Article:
Fantasist & Futurist
- Nov 23, 2002
According to David Gilman’s notes after the text, Master of War and Defiant Unto Death were originally submitted as a single novel, but then broken up into what is effectively a duology - which makes them ideal to review together:
1. Master of War
Master of War follows the fortunes - and misfortunes - of Thomas Blackstone, a stone-mason long-trained in the use of the longbow, who is commanded to fight for Edward III against the French - at the start of a campaign that would eventually become known as The Hundred Years War.
What immediately stands out are the details of living history that he seemlessly inserts into the text, which makes for a rich and immersive mediaeval experience. Additionally, the story always moves at a strong pace, with something new always happening on the next page.
And although the viewpoint can drift a little between characters, Blackstone’s experience of the Battle of Crecy is one of the most intense battle experiences I’ve read - with bonus points for the imagery that ends that sequence.
It’s also gratifying that Gilman knows when to stop with the description in fight scenes - too often other authors over-write the stage directions and I end up skipping. I didn’t find that happen with Masters of War, which was a relief.
Additionally, it was good to see easy tropes and cliches avoided. Oh, there are some predictable and unavoidable ones in there, but Gilman seems eager to drop them as soon as possible. Just because someone disrespects Blackstone at the start of the story doesn’t mean to say they become a personal nemesis for the rest of the novel - an easy route I’ve seen other writers take.
Master of War is therefore a powerful debut to a series which I can only hope holds to its early promise.
2. Defiant Unto Death
The first quarter of this book is pretty disappointing and I nearly put it aside.
By the time we start, 10 years have passed since the end of Master of War - but rather than simply state that, we end up with a load of backfill and exposition as the events of the first book are covered. Some of the head-hopping here seems quite unnecessary - though I suspect that much of it occurs from trying to join a story that had already been broken up into two separate novels.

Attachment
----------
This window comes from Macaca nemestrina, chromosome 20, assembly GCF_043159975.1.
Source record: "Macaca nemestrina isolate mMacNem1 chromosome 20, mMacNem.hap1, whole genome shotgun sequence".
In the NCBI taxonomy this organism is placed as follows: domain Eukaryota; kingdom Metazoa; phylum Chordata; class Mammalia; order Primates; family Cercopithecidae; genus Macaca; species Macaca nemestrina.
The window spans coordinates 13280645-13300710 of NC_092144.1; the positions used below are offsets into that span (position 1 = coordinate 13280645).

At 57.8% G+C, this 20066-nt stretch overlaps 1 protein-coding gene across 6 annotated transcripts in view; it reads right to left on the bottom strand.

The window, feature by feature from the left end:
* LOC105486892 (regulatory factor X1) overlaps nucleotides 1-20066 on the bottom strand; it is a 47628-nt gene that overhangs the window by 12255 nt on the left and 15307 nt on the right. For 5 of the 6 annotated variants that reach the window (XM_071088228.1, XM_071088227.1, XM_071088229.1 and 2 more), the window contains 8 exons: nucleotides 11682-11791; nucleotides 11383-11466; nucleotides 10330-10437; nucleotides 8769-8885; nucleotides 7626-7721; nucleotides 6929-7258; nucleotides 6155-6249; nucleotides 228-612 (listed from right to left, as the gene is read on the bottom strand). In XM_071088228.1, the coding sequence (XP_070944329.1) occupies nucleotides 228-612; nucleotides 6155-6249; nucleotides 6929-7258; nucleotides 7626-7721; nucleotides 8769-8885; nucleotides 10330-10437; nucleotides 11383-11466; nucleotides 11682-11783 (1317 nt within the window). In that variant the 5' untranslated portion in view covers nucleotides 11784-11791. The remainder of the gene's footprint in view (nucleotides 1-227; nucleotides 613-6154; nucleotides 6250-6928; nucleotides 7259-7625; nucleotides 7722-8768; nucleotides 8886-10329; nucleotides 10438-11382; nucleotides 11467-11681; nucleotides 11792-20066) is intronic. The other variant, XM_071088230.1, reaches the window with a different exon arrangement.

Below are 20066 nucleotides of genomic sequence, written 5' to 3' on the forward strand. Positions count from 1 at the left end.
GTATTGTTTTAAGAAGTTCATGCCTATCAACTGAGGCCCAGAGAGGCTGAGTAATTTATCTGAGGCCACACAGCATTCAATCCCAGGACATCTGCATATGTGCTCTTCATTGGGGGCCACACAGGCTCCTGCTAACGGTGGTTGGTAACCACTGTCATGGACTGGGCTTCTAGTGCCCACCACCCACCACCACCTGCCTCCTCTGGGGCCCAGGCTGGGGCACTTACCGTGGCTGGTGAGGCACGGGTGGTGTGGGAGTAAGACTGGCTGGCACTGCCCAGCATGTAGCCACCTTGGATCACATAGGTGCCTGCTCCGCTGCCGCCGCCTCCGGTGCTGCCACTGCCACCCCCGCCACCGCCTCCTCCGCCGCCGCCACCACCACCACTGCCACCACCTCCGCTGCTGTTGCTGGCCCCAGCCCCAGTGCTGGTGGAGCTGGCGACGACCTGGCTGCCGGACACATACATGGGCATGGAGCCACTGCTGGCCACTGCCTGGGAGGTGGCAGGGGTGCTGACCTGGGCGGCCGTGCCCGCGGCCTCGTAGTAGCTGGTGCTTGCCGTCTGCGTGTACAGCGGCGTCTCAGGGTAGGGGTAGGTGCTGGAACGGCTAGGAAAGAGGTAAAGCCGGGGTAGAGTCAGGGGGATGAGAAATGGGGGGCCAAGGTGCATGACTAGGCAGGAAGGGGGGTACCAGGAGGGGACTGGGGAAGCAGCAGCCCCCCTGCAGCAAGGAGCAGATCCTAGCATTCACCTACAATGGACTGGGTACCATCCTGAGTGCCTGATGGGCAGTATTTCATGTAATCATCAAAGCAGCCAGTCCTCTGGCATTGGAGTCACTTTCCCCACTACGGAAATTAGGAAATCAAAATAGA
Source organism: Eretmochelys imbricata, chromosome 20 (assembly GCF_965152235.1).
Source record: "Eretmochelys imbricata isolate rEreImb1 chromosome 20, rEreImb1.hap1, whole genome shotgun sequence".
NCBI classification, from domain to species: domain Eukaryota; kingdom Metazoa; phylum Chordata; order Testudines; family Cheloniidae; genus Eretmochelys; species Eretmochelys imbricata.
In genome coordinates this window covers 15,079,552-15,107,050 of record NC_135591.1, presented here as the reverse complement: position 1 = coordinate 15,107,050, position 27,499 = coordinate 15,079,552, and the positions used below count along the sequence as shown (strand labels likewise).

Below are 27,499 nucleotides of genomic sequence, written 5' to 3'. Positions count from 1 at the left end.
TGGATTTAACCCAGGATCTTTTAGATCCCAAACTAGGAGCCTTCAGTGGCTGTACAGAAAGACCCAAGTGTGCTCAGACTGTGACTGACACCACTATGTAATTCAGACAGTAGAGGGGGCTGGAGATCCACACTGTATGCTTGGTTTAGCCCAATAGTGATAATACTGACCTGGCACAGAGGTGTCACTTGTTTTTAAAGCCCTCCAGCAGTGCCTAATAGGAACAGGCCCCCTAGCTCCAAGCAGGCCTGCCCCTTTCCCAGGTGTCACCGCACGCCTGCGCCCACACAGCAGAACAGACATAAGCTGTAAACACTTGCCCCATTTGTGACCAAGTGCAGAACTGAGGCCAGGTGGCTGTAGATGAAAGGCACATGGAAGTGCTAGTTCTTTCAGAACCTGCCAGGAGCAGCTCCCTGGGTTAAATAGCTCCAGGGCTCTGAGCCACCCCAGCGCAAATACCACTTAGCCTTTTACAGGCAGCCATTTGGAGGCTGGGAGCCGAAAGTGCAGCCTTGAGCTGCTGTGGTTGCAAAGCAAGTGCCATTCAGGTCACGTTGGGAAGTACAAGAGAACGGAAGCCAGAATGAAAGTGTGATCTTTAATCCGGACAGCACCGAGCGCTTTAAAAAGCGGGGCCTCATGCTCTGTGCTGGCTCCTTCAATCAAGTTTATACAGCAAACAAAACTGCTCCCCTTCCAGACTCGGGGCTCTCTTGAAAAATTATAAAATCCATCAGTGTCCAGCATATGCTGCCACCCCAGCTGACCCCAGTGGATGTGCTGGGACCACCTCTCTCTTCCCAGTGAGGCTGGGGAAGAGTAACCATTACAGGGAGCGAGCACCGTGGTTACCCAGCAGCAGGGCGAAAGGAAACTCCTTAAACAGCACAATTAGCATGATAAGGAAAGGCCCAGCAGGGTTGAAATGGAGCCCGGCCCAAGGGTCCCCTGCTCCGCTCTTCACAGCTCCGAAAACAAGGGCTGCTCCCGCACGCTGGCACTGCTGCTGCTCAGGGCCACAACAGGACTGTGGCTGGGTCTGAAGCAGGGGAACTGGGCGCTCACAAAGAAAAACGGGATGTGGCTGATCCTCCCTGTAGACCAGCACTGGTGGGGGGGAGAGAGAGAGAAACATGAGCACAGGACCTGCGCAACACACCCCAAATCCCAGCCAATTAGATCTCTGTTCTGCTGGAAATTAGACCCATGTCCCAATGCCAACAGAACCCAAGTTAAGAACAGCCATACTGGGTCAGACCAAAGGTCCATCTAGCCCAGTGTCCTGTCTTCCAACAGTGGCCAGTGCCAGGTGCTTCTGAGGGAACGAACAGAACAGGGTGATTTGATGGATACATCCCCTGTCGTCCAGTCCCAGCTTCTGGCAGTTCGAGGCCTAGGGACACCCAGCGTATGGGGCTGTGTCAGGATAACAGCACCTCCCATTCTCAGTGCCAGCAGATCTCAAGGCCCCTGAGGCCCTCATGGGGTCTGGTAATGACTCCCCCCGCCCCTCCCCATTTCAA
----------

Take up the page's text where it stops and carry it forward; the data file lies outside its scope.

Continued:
After that, though, the storytelling gets back on form, and again, Gilman moves away from easy and predictable outcomes (okay, while the setting is historical, the characters are fictional, but he shies from making them simple).
We move through multiple set-pieces involving Blackstone - now leading a mercenary group - and new story elements work together through an overall arc. Ultimately it’s satisfying on so many levels - historically, emotionally, dramatically.
In the end, Defiant Unto Death manages to come together in a very satisfying - if nail-biting - conclusion.
Overall, though, Masters of War and Defiant Unto Death are a cracking pair of books, strong on pace, rich in historical detail and surprising for their emotional depth. The beginning of the second book I found to be a rough patch, but it’s well worth pushing through that.
Historically speaking, what’s especially interesting is that this series provides potential glimpses into the lives of very real and historical figures such as William Marshal and John Hawkwood. While we’re a century late for the former, the circumstances remain similar - and as Defiant Unto Death ends we are almost certainly about to see the world of Hawkwood’s condottierre, which I’m definitely excited to see.
Anyway, well worth a look if you want to get closer to mediaeval warfare in one of the most anarchic periods of European history.
Masters of War is available on Amazon UK and Amazon.com.
Defiant Unto Death is available on Amazon UK and Amazon.com.